Hello and Happy Independence Day to everyone!
I hope some of you are taking a nice holiday break from working and have something fun planned. For those of you who will be working, holidays are always busy whether you are working in an ER, or a SNF unit, so I want to send you all a big thank you for your service. This month we have articles on the advances being made in attracting and retaining recruits to psychiatric nursing; ER nursing on the Fourth of July and some of the typical injuries, and lastly I have included some resume tips from a friend of mine who worked for several years as an HR Administrator at a large Continuum of Care Retirement Community. So, until next month, be safe, stay cool, and have fun!
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Editor, Nurse-Recruiter.com Newsletter
Advances in Mental Health Nursing
Mental health and psychiatric nursing have come along way since the days of large state run insane asylums and the ugly nurse Ratched stereotypes. Contemporary mental health nursing has been freed from the constraints of the intimidating grey stone edifices and is now happily practiced in several settings, such as home health, outpatient treatment centers, doctor offices, clinics, prisons, and yes, also in the remaining large psychiatric hospitals. Back in the 1970's, when the push for community inclusion and deinstitutionalization gained momentum, there was a definite and unsavory stigma attached to the psychiatric nurse. This outdated perception and the generalized fear of working with the developmentally disabled, mentally ill, or brain damaged are fading as a growing field of nursing practice is illuminated.
The change in society's perception stems from early classroom and community inclusion, the rise volunteerism, and education. Ignorance and fear are being transformed into understanding and acceptance by the general public. I see this most evidently in Generation Y, also known as the Millennials. They were the first generation of kids to be publicly medicated, educated on mental illness and disability, included in regular and advanced classrooms and pushed to volunteer in their communities. They are also the first generation of American to have experienced a country at war for the majority of their lifetimes. They have watched as parents, older siblings, and now peers head off to war and come home with traumatic brain injuries, post traumatic stress disorder and other disabilities.
Until fairly recently nursing programs have offered watered down courses in mental health and limited to no access to hands on training. According to an article on Nurse.com by Debra Anscombe Wood, RN, that focused on offerings in New Jersey, some nursing programs are beginning to offer psychiatric training programs for nursing students. The University of Medicine and Dentistry of New Jersey has developed a dual-degree program of Mental Health Nurse Practitioner and Doctor of Nursing Practice programs to offer psychiatric nurses advancement and leadership training opportunities. In an effort to increase interest in psychiatric nursing, facilities such as Bergen Regional in New Jersey now offer a paid externship program in the summer that allows nurses to choose two units for a clinical psychiatric rotation and attract nurses. To retain psychiatric nurses facilities like the Nassau University Medical Center have raised wages, offer “hazard pay”, provide a 2 month orientation, and hold crisis prevention training.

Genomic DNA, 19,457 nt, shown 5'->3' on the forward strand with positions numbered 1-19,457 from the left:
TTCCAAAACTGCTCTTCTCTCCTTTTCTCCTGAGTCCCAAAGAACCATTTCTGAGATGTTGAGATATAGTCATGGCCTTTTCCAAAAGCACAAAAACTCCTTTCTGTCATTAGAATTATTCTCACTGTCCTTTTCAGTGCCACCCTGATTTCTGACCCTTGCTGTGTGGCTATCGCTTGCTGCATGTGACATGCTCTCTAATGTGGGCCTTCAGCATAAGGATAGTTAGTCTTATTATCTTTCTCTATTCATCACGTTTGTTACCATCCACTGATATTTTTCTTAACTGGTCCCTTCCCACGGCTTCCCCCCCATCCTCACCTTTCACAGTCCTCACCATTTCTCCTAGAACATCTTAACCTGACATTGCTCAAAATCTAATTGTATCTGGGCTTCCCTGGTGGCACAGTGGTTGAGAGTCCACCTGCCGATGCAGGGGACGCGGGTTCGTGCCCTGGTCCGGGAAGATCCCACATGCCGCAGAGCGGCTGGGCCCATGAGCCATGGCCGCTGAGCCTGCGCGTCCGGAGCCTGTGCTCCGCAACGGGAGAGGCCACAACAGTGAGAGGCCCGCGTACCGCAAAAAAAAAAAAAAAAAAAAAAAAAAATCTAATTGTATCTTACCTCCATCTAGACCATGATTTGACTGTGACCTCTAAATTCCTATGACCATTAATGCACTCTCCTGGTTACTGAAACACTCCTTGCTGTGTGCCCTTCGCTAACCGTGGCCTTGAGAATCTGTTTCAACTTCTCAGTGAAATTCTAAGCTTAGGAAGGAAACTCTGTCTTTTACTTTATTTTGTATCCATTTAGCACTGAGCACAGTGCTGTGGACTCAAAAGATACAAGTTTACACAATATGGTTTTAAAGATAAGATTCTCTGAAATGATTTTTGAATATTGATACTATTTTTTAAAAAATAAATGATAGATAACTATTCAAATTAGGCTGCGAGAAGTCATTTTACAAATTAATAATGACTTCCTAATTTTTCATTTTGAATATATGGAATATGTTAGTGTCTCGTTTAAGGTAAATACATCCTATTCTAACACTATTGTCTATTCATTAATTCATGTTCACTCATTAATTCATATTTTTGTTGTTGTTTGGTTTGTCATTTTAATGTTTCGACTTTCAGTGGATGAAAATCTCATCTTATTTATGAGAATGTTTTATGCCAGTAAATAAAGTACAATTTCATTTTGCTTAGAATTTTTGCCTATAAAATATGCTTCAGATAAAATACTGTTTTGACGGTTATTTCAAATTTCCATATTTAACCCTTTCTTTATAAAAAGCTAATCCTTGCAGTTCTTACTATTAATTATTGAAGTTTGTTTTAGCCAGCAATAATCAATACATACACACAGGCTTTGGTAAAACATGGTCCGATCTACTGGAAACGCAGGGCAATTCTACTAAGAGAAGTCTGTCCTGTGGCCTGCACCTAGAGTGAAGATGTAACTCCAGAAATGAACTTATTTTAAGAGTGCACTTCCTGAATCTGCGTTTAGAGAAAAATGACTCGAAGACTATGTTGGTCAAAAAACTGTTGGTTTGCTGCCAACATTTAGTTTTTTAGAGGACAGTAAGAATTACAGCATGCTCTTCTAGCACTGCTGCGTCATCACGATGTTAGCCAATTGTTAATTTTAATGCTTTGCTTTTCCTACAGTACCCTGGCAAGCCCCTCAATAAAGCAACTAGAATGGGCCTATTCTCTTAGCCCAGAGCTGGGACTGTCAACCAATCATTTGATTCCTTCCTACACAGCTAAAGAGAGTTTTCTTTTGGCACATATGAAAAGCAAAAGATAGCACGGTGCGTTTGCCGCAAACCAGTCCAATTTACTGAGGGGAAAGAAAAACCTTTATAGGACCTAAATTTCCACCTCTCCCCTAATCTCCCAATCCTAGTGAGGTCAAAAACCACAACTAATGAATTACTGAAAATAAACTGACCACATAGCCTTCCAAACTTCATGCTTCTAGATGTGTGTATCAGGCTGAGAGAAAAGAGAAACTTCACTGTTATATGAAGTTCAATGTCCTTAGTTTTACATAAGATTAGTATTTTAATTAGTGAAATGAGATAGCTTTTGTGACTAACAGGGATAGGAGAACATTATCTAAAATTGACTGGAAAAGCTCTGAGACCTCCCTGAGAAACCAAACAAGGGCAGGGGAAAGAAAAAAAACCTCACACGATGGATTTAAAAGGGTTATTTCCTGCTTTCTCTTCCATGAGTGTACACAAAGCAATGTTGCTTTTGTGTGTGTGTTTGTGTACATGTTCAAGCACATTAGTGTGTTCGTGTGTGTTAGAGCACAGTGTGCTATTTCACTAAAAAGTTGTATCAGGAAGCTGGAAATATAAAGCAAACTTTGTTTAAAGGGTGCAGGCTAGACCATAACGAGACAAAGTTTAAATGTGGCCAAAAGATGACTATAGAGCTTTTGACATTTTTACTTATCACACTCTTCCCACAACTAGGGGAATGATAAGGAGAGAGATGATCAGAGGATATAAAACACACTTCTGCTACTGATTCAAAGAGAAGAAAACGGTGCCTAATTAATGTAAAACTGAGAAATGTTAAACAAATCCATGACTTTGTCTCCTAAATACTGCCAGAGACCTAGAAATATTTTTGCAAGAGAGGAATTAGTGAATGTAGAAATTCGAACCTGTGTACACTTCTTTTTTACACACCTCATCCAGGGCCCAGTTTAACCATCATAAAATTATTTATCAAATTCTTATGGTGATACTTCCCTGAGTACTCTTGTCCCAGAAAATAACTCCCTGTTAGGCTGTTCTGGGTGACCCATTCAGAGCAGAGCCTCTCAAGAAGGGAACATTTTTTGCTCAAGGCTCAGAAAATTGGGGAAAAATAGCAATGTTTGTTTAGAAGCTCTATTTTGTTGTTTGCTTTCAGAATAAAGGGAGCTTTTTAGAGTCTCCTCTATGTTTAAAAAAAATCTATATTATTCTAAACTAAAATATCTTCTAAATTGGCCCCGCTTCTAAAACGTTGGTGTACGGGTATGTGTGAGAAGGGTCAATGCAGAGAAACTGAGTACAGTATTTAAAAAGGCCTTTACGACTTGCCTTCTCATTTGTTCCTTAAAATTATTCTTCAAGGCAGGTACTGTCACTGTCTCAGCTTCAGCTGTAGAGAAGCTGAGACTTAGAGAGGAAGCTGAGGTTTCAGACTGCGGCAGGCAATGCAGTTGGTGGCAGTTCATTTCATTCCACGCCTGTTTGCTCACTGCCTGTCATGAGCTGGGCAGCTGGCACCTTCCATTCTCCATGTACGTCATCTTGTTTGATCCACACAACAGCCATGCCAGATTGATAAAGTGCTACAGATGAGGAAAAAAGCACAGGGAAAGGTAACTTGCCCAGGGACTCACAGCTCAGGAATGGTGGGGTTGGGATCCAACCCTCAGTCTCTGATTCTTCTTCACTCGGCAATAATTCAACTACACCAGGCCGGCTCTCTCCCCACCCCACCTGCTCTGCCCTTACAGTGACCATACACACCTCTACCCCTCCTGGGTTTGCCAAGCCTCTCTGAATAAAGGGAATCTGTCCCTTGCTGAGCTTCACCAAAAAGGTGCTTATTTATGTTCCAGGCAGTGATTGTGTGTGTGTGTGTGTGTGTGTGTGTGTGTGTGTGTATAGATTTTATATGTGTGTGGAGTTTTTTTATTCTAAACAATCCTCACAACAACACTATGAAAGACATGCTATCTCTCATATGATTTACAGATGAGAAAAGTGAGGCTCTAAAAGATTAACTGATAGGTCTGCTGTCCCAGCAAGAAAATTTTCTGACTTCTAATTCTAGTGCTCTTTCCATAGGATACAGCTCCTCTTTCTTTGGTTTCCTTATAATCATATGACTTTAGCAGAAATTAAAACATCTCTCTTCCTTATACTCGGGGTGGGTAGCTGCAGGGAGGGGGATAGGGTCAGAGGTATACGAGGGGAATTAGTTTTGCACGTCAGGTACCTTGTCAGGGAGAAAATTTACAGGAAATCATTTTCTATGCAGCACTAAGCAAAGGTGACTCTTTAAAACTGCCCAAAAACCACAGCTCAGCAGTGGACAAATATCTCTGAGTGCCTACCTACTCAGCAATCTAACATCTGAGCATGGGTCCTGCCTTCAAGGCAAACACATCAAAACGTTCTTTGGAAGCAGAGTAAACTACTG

The article asserts there is a growing need for psychiatric registered nurses, clinical nurse specialists, and nurse practitioners, but until recently it has been difficult to woo nurses into the mental health field because of old stereotypes and the general lack of access to psychiatric facilities and limited educational preparedness. But thanks to efforts by educators, nurse leaders, and forward thinking hospital administrators this trend is changing for the better.
ER Nursing on the Fourth of July
The Fourth of July is no picnic for emergency room and trauma nurses. Each year trauma nurses experience a significant rise in the number of people coming into the ER for preventable situations stemming from legal and underage drinking, playing with fireworks, swimming accidents, sun and heat exposure, and boating accidents. One good piece of new is that July 4th is on a Wednesday this year. Maybe with the holiday falling in the middle of the week there will be a reduction in the number of injuries that require an emergency room visit.
While the best scenario is prevention of injury in the first place, ER staff will no doubt be busy this year treating Independence Day revelers, and alcohol consumption seems to be a common denominator, an instigator, the trouble maker that leads to a lot of the injuries and issues mentioned above. Alcohol related injuries will rise like a blip on an EKG this Fourth of July, but thankfully they will be in the care of some of the best trained emergency room and trauma nurses in the world.